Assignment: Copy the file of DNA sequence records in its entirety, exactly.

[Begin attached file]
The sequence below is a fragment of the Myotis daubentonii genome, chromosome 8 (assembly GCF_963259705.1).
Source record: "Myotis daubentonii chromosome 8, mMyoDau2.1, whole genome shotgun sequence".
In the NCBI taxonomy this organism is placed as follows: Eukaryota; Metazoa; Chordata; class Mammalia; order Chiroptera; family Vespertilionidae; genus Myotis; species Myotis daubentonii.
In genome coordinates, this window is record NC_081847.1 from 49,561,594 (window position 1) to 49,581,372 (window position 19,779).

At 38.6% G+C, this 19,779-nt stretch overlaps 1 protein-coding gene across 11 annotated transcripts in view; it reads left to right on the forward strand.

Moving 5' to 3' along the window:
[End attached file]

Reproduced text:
The sequence below is a fragment of the Myotis daubentonii genome, chromosome 8 (assembly GCF_963259705.1).
Source record: "Myotis daubentonii chromosome 8, mMyoDau2.1, whole genome shotgun sequence".
In the NCBI taxonomy this organism is placed as follows: Eukaryota; Metazoa; Chordata; class Mammalia; order Chiroptera; family Vespertilionidae; genus Myotis; species Myotis daubentonii.
In genome coordinates, this window is record NC_081847.1 from 49,561,594 (window position 1) to 49,581,372 (window position 19,779).

At 38.6% G+C, this 19,779-nt stretch overlaps 1 protein-coding gene across 11 annotated transcripts in view; it reads left to right on the forward strand.

Moving 5' to 3' along the window: